The Avery Architectural and Fine Arts Library is one of twenty-five libraries in the Columbia University Library System and is located in Avery Hall on the Morningside Heights campus of Columbia University in the City of New York. It is the largest architecture library in the World. Serving Columbia's Graduate School of Architecture, Planning and Preservation and the Department of Art History and Archaeology, Avery Library collects books and periodicals in architecture, historic preservation, art history, painting, sculpting, graphic arts, decorative arts, city planning, real estate, and archaeology, as well as archival materials primarily documenting 19th- and 20th-century American architects and architecture. The architectural, fine arts, and archival collections are non-circulating. The Ware Collection, mainly books on urban planning and real estate development, does circulate.
Avery Library's collection in architecture literature is among the largest in the world and includes such highlights as the first Western printed book on architecture, De re aedificatoria (1485), by Leone Battista Alberti; Francesco Colonna's Hypnerotomachia Poliphili (1499); works by Giovanni Battista Piranesi; and classics of modernism by Frank Lloyd Wright and Le Corbusier, with the rarest materials held the library's Classics (Rare Book) Department. In September 2012, it was announced that Avery, in partnership with the Museum Of Modern Art, had acquired the entire archive of Frank Lloyd Wright.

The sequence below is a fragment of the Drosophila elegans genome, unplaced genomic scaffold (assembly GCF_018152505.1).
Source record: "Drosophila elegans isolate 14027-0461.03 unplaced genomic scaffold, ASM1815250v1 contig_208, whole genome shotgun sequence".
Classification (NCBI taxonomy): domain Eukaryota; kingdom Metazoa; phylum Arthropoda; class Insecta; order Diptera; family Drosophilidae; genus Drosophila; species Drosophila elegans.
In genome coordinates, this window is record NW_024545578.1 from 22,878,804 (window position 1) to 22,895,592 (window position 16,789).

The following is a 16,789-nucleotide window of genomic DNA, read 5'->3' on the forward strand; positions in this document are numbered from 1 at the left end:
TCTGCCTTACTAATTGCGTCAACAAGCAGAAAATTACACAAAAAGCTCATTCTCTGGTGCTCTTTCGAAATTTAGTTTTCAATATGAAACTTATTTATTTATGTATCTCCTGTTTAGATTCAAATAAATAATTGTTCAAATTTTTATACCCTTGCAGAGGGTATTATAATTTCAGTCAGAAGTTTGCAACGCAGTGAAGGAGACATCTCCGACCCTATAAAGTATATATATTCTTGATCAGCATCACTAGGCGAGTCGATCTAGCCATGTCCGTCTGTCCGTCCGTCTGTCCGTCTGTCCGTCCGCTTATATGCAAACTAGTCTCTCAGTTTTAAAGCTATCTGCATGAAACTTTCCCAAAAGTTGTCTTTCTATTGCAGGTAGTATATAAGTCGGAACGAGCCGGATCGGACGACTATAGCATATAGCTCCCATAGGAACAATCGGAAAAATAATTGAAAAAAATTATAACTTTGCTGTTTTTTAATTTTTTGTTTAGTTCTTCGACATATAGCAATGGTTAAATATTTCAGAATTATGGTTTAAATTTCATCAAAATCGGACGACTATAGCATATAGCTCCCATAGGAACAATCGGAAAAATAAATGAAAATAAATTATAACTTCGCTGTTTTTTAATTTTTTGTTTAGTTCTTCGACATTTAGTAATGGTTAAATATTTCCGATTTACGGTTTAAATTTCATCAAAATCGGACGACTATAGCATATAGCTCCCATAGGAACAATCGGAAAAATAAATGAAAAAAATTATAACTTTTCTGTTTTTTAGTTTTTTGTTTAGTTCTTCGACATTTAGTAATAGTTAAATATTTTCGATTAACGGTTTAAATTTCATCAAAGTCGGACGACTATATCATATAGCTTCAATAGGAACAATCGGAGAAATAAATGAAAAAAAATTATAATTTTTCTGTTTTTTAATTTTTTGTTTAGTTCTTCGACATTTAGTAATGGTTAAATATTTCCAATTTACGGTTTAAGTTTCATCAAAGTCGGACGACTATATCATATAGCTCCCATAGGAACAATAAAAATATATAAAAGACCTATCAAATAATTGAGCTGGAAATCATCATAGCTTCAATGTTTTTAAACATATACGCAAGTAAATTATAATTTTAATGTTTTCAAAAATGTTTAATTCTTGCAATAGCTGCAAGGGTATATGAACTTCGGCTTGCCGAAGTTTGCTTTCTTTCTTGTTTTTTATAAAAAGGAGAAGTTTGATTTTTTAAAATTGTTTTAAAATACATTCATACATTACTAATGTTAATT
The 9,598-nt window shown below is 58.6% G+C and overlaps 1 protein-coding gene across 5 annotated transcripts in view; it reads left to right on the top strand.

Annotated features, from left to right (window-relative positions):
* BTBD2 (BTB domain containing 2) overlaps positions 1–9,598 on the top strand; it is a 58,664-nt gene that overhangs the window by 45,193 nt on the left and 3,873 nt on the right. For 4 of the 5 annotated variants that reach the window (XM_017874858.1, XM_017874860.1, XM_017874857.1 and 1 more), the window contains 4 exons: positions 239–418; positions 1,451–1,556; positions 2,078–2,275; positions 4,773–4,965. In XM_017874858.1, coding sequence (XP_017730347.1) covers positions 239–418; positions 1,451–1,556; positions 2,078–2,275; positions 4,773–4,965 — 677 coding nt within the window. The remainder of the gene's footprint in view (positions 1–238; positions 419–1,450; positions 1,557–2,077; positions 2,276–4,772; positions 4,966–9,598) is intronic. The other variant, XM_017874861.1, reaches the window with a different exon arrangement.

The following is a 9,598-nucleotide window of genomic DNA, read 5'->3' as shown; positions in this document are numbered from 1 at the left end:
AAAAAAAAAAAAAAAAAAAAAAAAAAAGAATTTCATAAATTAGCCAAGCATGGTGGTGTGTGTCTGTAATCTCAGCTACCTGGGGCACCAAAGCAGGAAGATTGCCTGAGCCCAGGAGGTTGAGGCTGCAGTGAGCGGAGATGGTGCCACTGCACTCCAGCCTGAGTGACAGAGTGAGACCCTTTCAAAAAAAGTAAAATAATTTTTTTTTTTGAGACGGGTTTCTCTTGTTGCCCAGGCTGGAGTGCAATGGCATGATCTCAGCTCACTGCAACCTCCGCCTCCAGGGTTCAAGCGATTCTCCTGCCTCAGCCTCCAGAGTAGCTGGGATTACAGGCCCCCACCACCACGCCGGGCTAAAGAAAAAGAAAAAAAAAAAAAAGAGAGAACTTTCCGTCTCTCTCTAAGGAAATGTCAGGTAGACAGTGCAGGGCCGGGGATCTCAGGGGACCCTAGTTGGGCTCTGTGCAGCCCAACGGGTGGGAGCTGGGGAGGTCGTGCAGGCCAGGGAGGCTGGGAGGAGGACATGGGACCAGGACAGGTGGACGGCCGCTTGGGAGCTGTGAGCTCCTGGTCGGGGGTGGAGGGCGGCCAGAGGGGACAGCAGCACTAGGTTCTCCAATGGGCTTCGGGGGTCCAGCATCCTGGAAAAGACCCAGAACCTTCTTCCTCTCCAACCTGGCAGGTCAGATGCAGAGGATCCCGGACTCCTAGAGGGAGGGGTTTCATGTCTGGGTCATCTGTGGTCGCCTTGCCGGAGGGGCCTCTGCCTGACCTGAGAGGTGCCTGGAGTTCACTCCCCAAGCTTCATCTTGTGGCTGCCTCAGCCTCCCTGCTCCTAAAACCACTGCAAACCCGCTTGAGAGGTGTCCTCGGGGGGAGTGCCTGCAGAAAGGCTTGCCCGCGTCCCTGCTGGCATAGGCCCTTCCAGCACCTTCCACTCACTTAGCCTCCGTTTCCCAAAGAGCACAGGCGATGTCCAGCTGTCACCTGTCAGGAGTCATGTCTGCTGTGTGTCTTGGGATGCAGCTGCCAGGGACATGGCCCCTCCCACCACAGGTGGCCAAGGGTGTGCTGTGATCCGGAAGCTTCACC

In addition, Avery's Department of Drawings & Archives is among the largest and most significant architectural archives in the world. Its holdings include more than one and a half million architectural drawings, photographs, manuscripts, business records, audio-visual recordings, and other related materials, primarily documenting the architectural history New York City and the surrounding region, with significant and wide-ranging examples of American and international architecture relating to the work of New York-based architects and alumni of Columbia's School of Architecture.